05/28/2010 05:12 am ET | Updated May 25, 2011

Schools In Trouble: Layoffs Could Top 20,000 In State School Districts

Larger class sizes. Fewer sports and arts programs. No more special treatment for gifted, special-ed and ESL students.

These are some of the many hard decisions school districts across the state are making, as a statewide budget crisis hits the education sector especially hard.

A coalition of education groups predicts more than 20,000 layoffs at Illinois schools, based on surveys sent to 944 districts statewide. More than half of the job cuts are certified teachers.

"What looms this school year is devastating for all of Illinois. It's going to significantly diminish the quality of education throughout the state," said Charlie McBarron, spokesman for the Illinois Education Association, according to the Chicago Sun-Times.

The state of Illinois already owes an enormous amount of money to school districts statewide. By far its biggest obligation, from the same Sun-Times report, is to Chicago; the state owes Chicago Public Schools over $250 million. Overall, state comptroller spokesman Alan Henry told the Daily Herald that Illinois is behind $782 million in payments to schools.

And the 2010-2011 budget doesn't paint any rosier of a picture for education. In fact, Gov. Quinn's proposed budget includes deep cuts from schools, which would be offset by his proposed income-tax increase. Critics of the plan say the governor is holding schools hostage to force the legislature to support the tax hike.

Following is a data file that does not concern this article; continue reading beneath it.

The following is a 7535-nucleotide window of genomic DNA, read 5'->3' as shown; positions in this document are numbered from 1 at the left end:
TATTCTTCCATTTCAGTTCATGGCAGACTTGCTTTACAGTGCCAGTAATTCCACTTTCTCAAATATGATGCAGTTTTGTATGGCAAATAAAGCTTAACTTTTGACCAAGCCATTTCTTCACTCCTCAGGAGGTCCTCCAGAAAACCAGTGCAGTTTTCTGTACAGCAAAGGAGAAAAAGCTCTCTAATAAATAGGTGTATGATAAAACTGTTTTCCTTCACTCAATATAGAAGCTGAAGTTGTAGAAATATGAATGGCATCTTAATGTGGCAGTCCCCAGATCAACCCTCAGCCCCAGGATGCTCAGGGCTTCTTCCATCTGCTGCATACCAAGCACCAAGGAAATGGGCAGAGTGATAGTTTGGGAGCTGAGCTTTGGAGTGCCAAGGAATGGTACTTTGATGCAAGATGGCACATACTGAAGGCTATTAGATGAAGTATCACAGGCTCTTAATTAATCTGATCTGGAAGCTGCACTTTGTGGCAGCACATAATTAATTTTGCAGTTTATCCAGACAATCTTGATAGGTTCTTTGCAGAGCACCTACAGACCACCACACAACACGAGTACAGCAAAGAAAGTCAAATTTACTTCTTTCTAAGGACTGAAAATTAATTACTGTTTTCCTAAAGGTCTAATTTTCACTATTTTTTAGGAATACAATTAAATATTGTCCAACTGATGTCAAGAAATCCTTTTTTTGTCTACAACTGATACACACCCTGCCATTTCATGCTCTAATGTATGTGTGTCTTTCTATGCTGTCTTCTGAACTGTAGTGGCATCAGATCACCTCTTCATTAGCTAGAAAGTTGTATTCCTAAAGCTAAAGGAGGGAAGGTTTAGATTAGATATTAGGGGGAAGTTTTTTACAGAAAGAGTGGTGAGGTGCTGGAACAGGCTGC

Either way, teacher layoffs are coming at districts across the state. The Sun-Times reports Chicago will be cutting 3,200 teachers; the second-largest district, Elgin School District U-42, will make over 1,000 layoffs.

The most obvious remedy for fewer teachers is larger classes. Studies show that small differences in class size have a negligible impact on quality of education, according to a Chicago Tribune report -- but parents are still strongly opposed to making classes larger.

Administrators have assured them that the modest increases being proposed at many schools won't make a significant difference -- and research largely backs them up. Still, parents across the region are venting frustration at school board meetings and pleading for teachers to negotiate lower salaries to save jobs.

Case in point: In Highland Park, school officials thought they could trim $300,000 off a growing deficit by adding one or two students to elementary classrooms. They quickly backed off the proposal after running into a storm of opposition.

With class-size increases largely off the table, program cuts are the equally unpleasant alternative that schools find themselves left with. The Sun-Timesreports:

Indeed, districts such as west suburban Morton High School District 201 are axing athletics and student activities. CPS has targeted non-varsity sports. Elgin has cut teams and shut down swimming pools.

Other districts, like Queen Bee District 16 in southwest suburban Glendale Heights and Somonauk Community Unit School District 432 in the south suburbs, have wiped out art and music programs.

Plainfield Community Consolidated School District 202 is getting rid of band for fifth-graders. In Cary, it's gifted programs. In Kankakee, bilingual ed and reading programs will go. And CPS is taking the knife to pre-school.

If Gov. Quinn's political plan fails -- or even if it succeeds -- this is likely only the beginning of a long round of harsh realities that Illinois public schools will face in the years to come.